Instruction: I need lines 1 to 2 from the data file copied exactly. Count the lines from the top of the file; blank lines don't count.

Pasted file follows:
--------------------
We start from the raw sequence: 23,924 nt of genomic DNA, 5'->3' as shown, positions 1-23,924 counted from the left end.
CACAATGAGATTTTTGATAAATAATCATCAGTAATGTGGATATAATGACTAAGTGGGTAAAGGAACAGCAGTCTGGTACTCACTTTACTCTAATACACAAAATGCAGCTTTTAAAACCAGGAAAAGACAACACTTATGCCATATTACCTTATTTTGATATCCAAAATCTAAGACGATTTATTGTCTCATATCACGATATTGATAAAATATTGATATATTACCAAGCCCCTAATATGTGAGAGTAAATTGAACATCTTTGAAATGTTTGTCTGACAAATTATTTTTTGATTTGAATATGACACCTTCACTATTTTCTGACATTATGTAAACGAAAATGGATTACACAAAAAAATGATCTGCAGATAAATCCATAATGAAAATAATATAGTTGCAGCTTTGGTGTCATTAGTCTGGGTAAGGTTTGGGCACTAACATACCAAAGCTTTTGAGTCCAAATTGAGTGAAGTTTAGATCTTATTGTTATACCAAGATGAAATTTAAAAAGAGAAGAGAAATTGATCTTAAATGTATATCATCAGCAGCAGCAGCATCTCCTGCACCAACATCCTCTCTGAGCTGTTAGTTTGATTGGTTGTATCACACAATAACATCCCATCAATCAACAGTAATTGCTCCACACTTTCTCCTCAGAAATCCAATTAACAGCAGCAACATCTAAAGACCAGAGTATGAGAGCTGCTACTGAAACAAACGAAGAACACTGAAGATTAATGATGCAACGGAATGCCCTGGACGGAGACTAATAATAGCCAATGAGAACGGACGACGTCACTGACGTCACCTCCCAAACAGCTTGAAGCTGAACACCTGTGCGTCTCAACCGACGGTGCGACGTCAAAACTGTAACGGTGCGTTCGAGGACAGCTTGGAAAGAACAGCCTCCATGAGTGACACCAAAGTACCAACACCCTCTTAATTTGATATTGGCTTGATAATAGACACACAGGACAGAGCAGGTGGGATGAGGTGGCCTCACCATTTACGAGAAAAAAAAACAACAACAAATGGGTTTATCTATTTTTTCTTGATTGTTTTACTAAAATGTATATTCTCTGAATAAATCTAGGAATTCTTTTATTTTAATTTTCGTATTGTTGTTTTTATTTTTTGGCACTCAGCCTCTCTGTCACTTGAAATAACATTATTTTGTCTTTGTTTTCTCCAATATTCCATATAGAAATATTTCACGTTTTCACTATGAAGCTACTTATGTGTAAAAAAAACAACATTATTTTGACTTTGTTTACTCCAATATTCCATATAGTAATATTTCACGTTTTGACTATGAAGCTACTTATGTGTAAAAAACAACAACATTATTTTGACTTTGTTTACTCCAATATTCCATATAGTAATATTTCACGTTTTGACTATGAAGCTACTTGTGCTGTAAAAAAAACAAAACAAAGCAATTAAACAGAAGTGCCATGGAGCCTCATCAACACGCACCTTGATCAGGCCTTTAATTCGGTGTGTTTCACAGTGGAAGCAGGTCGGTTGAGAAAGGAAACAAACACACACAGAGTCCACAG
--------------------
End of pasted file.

We start from the raw sequence: 23,924 nt of genomic DNA, 5'->3' as shown, positions 1-23,924 counted from the left end.
CACAATGAGATTTTTGATAAATAATCATCAGTAATGTGGATATAATGACTAAGTGGGTAAAGGAACAGCAGTCTGGTACTCACTTTACTCTAATACACAAAATGCAGCTTTTAAAACCAGGAAAAGACAACACTTATGCCATATTACCTTATTTTGATATCCAAAATCTAAGACGATTTATTGTCTCATATCACGATATTGATAAAATATTGATATATTACCAAGCCCCTAATATGTGAGAGTAAATTGAACATCTTTGAAATGTTTGTCTGACAAATTATTTTTTGATTTGAATATGACACCTTCACTATTTTCTGACATTATGTAAACGAAAATGGATTACACAAAAAAATGATCTGCAGATAAATCCATAATGAAAATAATATAGTTGCAGCTTTGGTGTCATTAGTCTGGGTAAGGTTTGGGCACTAACATACCAAAGCTTTTGAGTCCAAATTGAGTGAAGTTTAGATCTTATTGTTATACCAAGATGAAATTTAAAAAGAGAAGAGAAATTGATCTTAAATGTATATCATCAGCAGCAGCAGCATCTCCTGCACCAACATCCTCTCTGAGCTGTTAGTTTGATTGGTTGTATCACACAATAACATCCCATCAATCAACAGTAATTGCTCCACACTTTCTCCTCAGAAATCCAATTAACAGCAGCAACATCTAAAGACCAGAGTATGAGAGCTGCTACTGAAACAAACGAAGAACACTGAAGATTAATGATGCAACGGAATGCCCTGGACGGAGACTAATAATAGCCAATGAGAACGGACGACGTCACTGACGTCACCTCCCAAACAGCTTGAAGCTGAACACCTGTGCGTCTCAACCGACGGTGCGACGTCAAAACTGTAACGGTGCGTTCGAGGACAGCTTGGAAAGAACAGCCTCCATGAGTGACACCAAAGTACCAACACCCTCTTAATTTGATATTGGCTTGATAATAGACACACAGGACAGAGCAGGTGGGATGAGGTGGCCTCACCATTTACGAGAAAAAAAAACAACAACAAATGGGTTTATCTATTTTTTCTTGATTGTTTTACTAAAATGTATATTCTCTGAATAAATCTAGGAATTCTTTTATTTTAATTTTCGTATTGTTGTTTTTATTTTTTGGCACTCAGCCTCTCTGTCACTTGAAATAACATTATTTTGTCTTTGTTTTCTCCAATATTCCATATAGAAATATTTCACGTTTTCACTATGAAGCTACTTATGTGTAAAAAAAACAACATTATTTTGACTTTGTTTACTCCAATATTCCATATAGTAATATTTCACGTTTTGACTATGAAGCTACTTATGTGTAAAAAACAACAACATTATTTTGACTTTGTTTACTCCAATATTCCATATAGTAATATTTCACGTTTTGACTATGAAGCTACTTGTGCTGTAAAAAAAACAAAACAAAGCAATTAAACAGAAGTGCCATGGAGCCTCATCAACACGCACCTTGATCAGGCCTTTAATTCGGTGTGTTTCACAGTGGAAGCAGGTCGGTTGAGAAAGGAAACAAACACACACAGAGTCCACAG